2. Three cheers indeed! But the idea that what ails the refereeing process at major soc journals is “identification fundamentalism” strikes me as far fetched.


    Pierre Azoulay

    September 28, 2016 at 10:46 am

  3. Pager’s paper is awesome. It deserves all of the praise you and others heap on it. That said, why should we be surprised that ASR/AJS sometimes reject good papers? If good papers only appeared in those two journals, our discipline would be in terrible shape. I don’t see Pager’s inclusion in Soc Science as a negative statement about ASR/AJS at all. They can’t publish every good paper that comes their way, but that’s okay because we have other journals, like Soc Science, that also publish good papers.

    The problem here may be that we simply put too much weight on the value of getting a paper in ASR/AJS. I’m a strong advocate of the don’t count/read approach. Good papers show up in lots of different journals. We should celebrate them instead of lamenting that they didn’t get published in the “top” journals. Deifying ASR/AJS just reproduces a winner-takes-all approach to publishing that I think is unhealthy for social science.

    Liked by 1 person

    brayden king

    September 28, 2016 at 2:03 pm

  4. Pierre: My claim isn’t that identification fundamentalism is the only, or even main, problem with journals. Rather, it is a comment on this paper. It was the only substantive criticism I can come up with and it’s lame..

    Brayden: That’s a good argument for 1986. In a world of limited space, it’s the price you pay for having humans edit journals. But in 2016, it raises deeper questions. If we have unlimited electronic space, why reject papers at all that have scientific merit? Also, it’s an issue about the lack of reliability of peer review, especially in sociology.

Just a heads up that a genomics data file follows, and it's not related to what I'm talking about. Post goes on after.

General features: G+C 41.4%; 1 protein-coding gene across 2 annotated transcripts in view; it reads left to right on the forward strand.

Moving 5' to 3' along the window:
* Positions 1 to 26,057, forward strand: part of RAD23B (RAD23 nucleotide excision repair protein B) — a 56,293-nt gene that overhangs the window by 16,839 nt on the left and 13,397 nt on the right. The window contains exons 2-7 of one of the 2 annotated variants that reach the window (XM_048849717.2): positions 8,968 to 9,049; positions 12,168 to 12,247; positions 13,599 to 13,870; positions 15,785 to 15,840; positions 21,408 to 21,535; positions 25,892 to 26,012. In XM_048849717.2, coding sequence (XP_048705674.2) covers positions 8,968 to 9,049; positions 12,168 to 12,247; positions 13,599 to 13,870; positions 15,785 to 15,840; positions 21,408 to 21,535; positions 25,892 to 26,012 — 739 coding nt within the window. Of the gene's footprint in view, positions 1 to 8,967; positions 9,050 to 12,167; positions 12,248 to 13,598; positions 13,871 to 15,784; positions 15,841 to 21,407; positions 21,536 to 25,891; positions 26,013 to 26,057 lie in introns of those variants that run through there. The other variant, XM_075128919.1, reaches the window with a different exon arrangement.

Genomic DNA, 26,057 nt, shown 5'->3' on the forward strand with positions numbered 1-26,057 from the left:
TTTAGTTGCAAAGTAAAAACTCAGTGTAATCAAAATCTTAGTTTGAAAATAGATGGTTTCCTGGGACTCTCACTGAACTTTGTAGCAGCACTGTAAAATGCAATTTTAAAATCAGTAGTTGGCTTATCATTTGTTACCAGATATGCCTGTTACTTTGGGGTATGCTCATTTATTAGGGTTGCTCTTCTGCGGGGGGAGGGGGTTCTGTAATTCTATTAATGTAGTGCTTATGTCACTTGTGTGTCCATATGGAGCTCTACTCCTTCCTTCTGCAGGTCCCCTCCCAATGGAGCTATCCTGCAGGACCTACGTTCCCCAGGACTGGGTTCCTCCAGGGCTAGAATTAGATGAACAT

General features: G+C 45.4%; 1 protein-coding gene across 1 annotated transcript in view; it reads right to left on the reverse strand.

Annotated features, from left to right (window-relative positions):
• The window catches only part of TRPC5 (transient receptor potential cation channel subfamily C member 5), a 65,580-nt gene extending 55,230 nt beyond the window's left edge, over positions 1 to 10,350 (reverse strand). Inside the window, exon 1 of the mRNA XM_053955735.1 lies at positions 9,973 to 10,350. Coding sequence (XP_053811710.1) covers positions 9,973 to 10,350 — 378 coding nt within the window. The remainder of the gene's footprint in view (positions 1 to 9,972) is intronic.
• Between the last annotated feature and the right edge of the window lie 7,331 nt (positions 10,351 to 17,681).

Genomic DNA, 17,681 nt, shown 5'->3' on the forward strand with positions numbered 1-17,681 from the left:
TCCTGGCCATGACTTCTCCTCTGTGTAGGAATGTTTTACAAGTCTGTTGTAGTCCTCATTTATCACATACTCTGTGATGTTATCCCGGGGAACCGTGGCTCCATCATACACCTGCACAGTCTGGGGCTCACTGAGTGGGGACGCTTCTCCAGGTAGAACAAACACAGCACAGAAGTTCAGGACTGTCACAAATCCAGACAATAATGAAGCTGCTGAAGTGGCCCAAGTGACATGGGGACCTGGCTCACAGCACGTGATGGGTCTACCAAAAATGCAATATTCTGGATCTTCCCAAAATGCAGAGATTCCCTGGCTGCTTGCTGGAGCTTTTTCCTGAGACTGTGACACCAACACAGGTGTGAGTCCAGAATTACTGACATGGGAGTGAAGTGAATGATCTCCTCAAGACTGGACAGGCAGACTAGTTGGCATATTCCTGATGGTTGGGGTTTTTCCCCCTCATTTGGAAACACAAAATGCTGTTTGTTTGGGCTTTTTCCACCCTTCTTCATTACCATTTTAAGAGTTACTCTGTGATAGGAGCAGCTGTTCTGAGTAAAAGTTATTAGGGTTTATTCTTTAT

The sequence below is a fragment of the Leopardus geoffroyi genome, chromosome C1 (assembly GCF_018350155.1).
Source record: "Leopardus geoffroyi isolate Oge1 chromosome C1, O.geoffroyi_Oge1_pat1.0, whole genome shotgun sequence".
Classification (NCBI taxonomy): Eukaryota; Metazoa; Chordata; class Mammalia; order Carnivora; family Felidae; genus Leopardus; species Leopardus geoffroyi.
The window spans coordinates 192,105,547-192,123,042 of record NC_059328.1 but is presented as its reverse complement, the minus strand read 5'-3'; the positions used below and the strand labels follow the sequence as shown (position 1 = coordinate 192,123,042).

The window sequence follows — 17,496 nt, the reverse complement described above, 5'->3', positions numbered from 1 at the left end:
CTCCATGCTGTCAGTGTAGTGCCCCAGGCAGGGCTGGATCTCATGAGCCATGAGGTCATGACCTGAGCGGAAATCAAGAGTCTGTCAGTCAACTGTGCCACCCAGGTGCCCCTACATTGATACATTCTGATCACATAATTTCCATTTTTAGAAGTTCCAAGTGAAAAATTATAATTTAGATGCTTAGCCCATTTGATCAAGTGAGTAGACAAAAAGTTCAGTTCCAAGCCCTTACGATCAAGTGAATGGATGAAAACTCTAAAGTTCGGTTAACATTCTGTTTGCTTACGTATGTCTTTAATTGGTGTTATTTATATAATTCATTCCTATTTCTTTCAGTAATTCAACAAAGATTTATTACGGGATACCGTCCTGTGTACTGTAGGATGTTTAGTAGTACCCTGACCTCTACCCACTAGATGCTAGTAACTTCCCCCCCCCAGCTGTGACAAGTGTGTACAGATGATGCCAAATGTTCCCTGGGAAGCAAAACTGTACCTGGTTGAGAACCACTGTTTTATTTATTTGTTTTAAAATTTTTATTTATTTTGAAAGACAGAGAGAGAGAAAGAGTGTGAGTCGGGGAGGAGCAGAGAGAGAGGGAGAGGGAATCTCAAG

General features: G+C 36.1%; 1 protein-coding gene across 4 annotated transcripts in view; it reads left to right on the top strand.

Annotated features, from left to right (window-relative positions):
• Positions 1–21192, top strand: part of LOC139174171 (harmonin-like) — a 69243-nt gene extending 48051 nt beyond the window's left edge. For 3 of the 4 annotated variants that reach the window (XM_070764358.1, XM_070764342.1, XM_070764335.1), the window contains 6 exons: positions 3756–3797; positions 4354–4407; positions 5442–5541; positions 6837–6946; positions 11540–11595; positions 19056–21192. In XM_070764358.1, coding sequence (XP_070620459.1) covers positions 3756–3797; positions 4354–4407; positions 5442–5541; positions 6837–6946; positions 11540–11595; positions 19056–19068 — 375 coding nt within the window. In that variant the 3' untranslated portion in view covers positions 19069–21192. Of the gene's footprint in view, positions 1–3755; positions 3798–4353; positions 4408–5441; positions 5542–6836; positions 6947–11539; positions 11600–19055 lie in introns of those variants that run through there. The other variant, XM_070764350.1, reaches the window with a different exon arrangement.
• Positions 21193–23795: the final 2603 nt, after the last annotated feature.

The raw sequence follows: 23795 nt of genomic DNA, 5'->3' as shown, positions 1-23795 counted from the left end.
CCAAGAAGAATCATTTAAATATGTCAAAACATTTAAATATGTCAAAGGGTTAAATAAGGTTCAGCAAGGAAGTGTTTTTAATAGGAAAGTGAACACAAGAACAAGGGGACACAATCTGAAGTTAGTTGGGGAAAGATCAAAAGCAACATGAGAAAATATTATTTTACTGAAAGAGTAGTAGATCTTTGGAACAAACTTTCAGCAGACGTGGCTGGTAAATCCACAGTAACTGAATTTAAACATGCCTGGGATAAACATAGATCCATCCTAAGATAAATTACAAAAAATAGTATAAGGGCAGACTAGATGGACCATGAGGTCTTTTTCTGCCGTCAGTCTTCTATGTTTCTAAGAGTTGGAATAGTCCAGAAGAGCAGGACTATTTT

September 28, 2016 at 3:58 pm

  5. I think Brayden makes good points about deifying AJS/ASR articles. Not every article published in those journals is well-done. Some AJS/ASR articles are rather questionable.



    September 28, 2016 at 4:28 pm

  6. Fabio: Not even Sociological Science accepts every paper that has some scientific merit.


    brayden king

    September 28, 2016 at 7:01 pm

  7. Correct but PLOS one does as do arXiv and SocRxiv. Why limit ourselves?



    September 28, 2016 at 7:13 pm

  8. Here is what I experienced as a student in a reputable graduate program; this professor googled the author/s of a supposedly anonymized paper for review in front of my face and flaunted how talented he is. Sociology isn’t mathematics where you can come out of nowhere and become famous as long as you prove something. Network, prestige, ideology, and facework are as important as the work itself, right? I bet the result would be different if some of the parameters are tweaked. Probably the editor/s just don’t like Pager’s results. Well, it’s so easy to come up with the most scathing criticism in sociology. Social science in decay.

    Liked by 1 person


    September 29, 2016 at 2:49 pm

  9. One problem with this piece is the sample size, way too small for MLE. This is interesting research, but the evidence isn’t compelling. It seems to me it’s right where it belongs.


    Fred Thompson

    October 1, 2016 at 7:40 pm